Tuesday, May 21, 2024
 
 

Is “cable diplomacy” shaping energy policy in the Mediterranean & Middle East?

Electricity interconnections to boost decarbonization and energy security

Hitachi ABB Power Grids
The electricity transmission companies of Egypt and Saudi Arabia have signed contacts aiming at the exchange of electricity (3.000 MW).

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The transition towards a carbon neutral economy has become a priority for many governments around the world. Using the UN’s 17 Sustainable Development Goals agenda for 2030 as their guide, a thorough transformation of the global energy landscape –  namely, decarbonization by 2050 – will be based on the use of clean energy via power generation from renewable sources like wind and solar, as well as hydrogen production.

The ongoing energy crisis caused by the Russian Federation’s invasion of Ukraine has stalled the global drive towards decarbonization. But Russia’s actions have also, inadvertently, promoted private investment in clean energy projects in wind and solar power production.

Regional power grids that are interconnected – i.e. those that provide for the transmission of electricity to companies or countries that have been linked for the purpose of sharing electric power resources – are increasingly seen as facilitators for the production of renewable energy.

Cross-border high-voltage cables that connect the electricity systems of neighboring countries are promoted in the Mediterranean with the aim of boosting both trade and the integration of electricity markets. At present, the European Union actively supports joint projects with third-party nations outside of the EU to enhance regional integration and promote an energy transition using renewable sources that helps meet both supply and demand.

In the whole of the Mediterranean region, there are currently only two existing electricity interconnections – Turkey’s transmission grids with Bulgaria and Greece (1.9 GW) and Morocco’s undersea cable with Spain (1.4 GW).

A link from the Maghreb to the Mezzogiorno

Within the framework of Brussels’ Projects of Common Interest, the European Union is currently financing an advanced undersea Italy-Tunisia cable interconnection. The project is still under construction and is expected to come online by 2027, with a capacity of 600 MW. When completed, the new connector will create a second electricity link between an EU nation and North Africa; a development that is widely seen as a significant boon for Southern Italy and Sicily.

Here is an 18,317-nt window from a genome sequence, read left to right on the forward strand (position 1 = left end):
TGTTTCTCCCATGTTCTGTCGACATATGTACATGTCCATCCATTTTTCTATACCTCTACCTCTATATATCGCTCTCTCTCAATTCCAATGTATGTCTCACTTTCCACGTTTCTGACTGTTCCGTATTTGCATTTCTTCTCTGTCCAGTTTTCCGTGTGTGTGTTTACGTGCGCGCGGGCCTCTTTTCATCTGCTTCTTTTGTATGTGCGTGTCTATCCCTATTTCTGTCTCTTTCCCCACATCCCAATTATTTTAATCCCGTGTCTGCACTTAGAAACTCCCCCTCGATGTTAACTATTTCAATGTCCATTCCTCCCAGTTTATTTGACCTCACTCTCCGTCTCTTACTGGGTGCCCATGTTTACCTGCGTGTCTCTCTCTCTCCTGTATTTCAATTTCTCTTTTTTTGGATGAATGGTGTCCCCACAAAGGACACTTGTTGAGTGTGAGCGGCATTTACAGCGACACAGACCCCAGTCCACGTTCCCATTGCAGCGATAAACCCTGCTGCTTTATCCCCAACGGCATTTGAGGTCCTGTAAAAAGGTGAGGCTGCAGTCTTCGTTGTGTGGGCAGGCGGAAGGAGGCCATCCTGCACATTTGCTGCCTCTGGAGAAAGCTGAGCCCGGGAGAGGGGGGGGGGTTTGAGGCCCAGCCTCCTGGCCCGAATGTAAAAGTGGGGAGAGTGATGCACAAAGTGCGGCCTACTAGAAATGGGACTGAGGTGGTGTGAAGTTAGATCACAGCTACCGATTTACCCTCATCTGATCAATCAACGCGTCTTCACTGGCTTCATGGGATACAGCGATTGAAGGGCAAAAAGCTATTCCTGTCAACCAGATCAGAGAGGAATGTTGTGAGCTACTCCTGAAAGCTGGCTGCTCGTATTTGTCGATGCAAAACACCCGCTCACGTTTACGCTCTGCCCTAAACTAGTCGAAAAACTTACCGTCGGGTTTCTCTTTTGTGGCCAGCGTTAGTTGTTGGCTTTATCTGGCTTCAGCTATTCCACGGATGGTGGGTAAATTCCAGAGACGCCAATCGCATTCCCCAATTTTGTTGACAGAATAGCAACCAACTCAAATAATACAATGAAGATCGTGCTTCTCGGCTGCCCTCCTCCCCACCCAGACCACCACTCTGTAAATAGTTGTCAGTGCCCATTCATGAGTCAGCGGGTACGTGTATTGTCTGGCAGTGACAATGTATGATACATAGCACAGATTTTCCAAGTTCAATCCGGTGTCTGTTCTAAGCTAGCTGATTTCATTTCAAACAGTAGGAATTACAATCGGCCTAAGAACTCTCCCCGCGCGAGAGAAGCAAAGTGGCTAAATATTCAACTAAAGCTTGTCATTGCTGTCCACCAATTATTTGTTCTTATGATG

Cyprus, Greece and Israel are aggressively promoting the development of a Euro-Asia interconnector by 2027. The main goal of the three Eastern Mediterranean littoral nations is to create a 1,208 km-long submerged cable, with a 2,000 MW of capacity; at a sea depth of 3,000 meters. It has been included in the European Union’s list of Projects of Common Interests as a so-called “electricity highway”, with €1.2 billion already approved by the EU’s flagship initiative, known as the Recovery and Resilience Plan, which is aimed at mitigating the economic and social impact of the COVID-19 pandemic by making the economies of the 27-member bloc more sustainable and fully prepared for a green and digital transformation.

Additional developments in the Middle East

In 2021, Egypt, Cyprus and Greece signed an agreement that could result in the supply of power to other European countries by way of Egypt’s vast resources of solar energy.

The Egyptian government, along with their Greek counterparts, have also signed a bilateral Memorandum that provides for a subsea cable that will transmit power from renewable energy sources from Egypt to the EU.